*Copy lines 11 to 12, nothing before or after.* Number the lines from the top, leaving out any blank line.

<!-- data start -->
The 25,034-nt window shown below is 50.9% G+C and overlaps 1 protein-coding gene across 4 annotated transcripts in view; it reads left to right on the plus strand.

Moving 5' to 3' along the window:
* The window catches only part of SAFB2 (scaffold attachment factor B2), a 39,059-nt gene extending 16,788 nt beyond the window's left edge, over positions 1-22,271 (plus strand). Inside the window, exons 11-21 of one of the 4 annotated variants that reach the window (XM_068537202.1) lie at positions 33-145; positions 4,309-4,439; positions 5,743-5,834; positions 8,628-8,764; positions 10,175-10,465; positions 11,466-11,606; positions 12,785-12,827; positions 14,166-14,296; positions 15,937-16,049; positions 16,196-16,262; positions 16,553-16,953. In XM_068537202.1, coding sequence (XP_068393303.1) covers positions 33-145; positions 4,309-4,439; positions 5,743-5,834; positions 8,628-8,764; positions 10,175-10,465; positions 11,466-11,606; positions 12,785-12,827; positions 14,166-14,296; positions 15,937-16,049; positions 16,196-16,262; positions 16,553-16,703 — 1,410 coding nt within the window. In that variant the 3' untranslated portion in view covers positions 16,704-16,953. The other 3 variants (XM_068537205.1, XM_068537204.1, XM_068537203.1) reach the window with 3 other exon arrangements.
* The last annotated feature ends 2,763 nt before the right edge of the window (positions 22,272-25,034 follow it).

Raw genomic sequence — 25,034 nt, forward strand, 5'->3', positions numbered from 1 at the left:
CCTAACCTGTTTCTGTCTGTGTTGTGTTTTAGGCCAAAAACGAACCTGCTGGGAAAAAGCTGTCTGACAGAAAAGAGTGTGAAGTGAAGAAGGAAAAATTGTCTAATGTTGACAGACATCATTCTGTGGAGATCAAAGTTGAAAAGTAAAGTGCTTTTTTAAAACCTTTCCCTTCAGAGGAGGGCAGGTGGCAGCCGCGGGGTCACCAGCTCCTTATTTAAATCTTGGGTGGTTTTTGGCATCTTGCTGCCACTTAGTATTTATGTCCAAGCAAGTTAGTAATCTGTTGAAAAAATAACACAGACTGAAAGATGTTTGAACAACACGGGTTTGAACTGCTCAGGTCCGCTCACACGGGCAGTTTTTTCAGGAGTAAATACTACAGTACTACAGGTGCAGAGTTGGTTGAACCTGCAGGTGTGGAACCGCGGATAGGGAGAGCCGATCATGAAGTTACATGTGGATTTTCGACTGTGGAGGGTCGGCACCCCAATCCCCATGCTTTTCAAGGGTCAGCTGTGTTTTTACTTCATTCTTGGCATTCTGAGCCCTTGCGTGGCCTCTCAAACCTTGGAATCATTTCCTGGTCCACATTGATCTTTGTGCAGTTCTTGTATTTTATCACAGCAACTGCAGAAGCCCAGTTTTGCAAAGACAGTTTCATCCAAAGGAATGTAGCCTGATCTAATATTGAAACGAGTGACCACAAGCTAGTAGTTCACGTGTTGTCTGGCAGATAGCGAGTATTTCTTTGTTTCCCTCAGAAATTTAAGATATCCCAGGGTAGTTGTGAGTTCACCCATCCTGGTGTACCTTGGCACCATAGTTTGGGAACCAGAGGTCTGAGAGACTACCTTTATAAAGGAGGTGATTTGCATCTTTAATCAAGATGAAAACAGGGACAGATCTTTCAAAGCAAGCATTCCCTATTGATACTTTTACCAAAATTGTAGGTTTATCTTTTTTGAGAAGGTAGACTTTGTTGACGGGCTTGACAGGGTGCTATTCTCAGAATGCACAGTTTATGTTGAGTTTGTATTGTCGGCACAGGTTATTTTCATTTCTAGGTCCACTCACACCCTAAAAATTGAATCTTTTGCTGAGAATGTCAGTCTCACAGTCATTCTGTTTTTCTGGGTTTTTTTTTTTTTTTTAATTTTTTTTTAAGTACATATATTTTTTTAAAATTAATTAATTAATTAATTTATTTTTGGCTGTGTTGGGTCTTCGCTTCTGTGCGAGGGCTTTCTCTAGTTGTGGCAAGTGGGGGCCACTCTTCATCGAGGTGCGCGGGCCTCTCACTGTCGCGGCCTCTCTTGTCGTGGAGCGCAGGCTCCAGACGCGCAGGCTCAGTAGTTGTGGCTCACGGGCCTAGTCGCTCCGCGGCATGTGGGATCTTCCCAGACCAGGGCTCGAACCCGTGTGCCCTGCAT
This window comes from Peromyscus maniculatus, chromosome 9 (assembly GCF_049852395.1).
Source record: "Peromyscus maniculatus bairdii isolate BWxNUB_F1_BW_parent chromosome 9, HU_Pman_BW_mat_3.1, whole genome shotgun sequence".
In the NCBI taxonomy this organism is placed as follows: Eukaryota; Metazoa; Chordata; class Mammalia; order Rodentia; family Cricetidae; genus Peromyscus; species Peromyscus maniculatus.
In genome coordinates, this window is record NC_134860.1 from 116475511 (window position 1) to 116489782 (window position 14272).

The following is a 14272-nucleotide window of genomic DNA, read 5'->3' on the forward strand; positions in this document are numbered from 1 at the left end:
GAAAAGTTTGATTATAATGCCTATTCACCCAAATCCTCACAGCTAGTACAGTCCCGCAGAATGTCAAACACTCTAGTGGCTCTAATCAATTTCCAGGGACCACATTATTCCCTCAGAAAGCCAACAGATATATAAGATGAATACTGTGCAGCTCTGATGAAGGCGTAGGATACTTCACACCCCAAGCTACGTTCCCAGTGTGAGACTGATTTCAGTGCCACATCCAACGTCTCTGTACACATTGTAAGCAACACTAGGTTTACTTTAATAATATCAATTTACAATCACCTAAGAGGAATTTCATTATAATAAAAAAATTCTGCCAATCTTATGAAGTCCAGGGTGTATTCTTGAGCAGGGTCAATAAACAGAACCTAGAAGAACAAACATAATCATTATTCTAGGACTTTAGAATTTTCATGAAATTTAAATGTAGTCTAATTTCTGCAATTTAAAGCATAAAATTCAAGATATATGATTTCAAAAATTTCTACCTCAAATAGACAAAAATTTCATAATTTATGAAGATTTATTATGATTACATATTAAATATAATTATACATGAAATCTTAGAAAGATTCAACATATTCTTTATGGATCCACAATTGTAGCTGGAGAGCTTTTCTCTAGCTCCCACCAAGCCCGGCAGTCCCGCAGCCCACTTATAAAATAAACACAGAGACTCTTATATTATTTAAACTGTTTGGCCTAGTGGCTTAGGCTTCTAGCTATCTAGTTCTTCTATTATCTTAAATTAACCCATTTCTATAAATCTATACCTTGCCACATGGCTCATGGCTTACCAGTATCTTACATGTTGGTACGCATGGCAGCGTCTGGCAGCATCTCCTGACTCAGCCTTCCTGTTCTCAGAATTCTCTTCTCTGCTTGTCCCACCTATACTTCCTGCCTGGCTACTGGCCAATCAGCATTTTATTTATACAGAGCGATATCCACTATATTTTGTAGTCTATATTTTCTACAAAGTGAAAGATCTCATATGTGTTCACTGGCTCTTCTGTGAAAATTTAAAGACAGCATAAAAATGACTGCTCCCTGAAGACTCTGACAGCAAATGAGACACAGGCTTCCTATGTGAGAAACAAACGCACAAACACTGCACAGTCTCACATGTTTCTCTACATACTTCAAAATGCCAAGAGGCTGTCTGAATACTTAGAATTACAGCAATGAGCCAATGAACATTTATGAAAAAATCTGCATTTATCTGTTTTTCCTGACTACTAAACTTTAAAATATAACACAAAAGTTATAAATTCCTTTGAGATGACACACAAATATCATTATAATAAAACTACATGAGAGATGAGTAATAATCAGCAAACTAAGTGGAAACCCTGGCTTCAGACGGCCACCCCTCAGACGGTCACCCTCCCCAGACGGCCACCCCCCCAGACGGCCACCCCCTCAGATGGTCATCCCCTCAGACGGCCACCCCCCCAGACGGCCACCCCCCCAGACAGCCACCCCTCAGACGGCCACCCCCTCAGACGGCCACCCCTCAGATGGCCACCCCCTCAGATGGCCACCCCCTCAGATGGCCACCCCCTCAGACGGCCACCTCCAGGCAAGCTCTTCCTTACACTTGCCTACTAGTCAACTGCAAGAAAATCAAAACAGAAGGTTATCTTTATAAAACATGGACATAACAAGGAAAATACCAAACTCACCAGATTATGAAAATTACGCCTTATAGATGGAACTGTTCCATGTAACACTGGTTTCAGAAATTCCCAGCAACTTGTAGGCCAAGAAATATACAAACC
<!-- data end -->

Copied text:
The following is a 14272-nucleotide window of genomic DNA, read 5'->3' on the forward strand; positions in this document are numbered from 1 at the left end:
GAAAAGTTTGATTATAATGCCTATTCACCCAAATCCTCACAGCTAGTACAGTCCCGCAGAATGTCAAACACTCTAGTGGCTCTAATCAATTTCCAGGGACCACATTATTCCCTCAGAAAGCCAACAGATATATAAGATGAATACTGTGCAGCTCTGATGAAGGCGTAGGATACTTCACACCCCAAGCTACGTTCCCAGTGTGAGACTGATTTCAGTGCCACATCCAACGTCTCTGTACACATTGTAAGCAACACTAGGTTTACTTTAATAATATCAATTTACAATCACCTAAGAGGAATTTCATTATAATAAAAAAATTCTGCCAATCTTATGAAGTCCAGGGTGTATTCTTGAGCAGGGTCAATAAACAGAACCTAGAAGAACAAACATAATCATTATTCTAGGACTTTAGAATTTTCATGAAATTTAAATGTAGTCTAATTTCTGCAATTTAAAGCATAAAATTCAAGATATATGATTTCAAAAATTTCTACCTCAAATAGACAAAAATTTCATAATTTATGAAGATTTATTATGATTACATATTAAATATAATTATACATGAAATCTTAGAAAGATTCAACATATTCTTTATGGATCCACAATTGTAGCTGGAGAGCTTTTCTCTAGCTCCCACCAAGCCCGGCAGTCCCGCAGCCCACTTATAAAATAAACACAGAGACTCTTATATTATTTAAACTGTTTGGCCTAGTGGCTTAGGCTTCTAGCTATCTAGTTCTTCTATTATCTTAAATTAACCCATTTCTATAAATCTATACCTTGCCACATGGCTCATGGCTTACCAGTATCTTACATGTTGGTACGCATGGCAGCGTCTGGCAGCATCTCCTGACTCAGCCTTCCTGTTCTCAGAATTCTCTTCTCTGCTTGTCCCACCTATACTTCCTGCCTGGCTACTGGCCAATCAGCATTTTATTTATACAGAGCGATATCCACTATATTTTGTAGTCTATATTTTCTACAAAGTGAAAGATCTCATATGTGTTCACTGGCTCTTCTGTGAAAATTTAAAGACAGCATAAAAATGACTGCTCCCTGAAGACTCTGACAGCAAATGAGACACAGGCTTCCTATGTGAGAAACAAACGCACAAACACTGCACAGTCTCACATGTTTCTCTACATACTTCAAAATGCCAAGAGGCTGTCTGAATACTTAGAATTACAGCAATGAGCCAATGAACATTTATGAAAAAATCTGCATTTATCTGTTTTTCCTGACTACTAAACTTTAAAATATAACACAAAAGTTATAAATTCCTTTGAGATGACACACAAATATCATTATAATAAAACTACATGAGAGATGAGTAATAATCAGCAAACTAAGTGGAAACCCTGGCTTCAGACGGCCACCCCTCAGACGGTCACCCTCCCCAGACGGCCACCCCCCCAGACGGCCACCCCCTCAGATGGTCATCCCCTCAGACGGCCACCCCCCCAGACGGCCACCCCCCCAGACAGCCACCCCTCAGACGGCCACCCCCTCAGACGGCCACCCCTCAGATGGCCACCCCCTCAGATGGCCACCCCCTCAGATGGCCACCCCCTCAGACGGCCACCTCCAGGCAAGCTCTTCCTTACACTTGCCTACTAGTCAACTGCAAGAAAATCAAAACAGAAGGTTATCTTTATAAAACATGGACATAACAAGGAAAATACCAAACTCACCAGATTATGAAAATTACGCCTTATAGATGGAACTGTTCCATGTAACACTGGTTTCAGAAATTCCCAGCAACTTGTAGGCCAAGAAATATACAAACC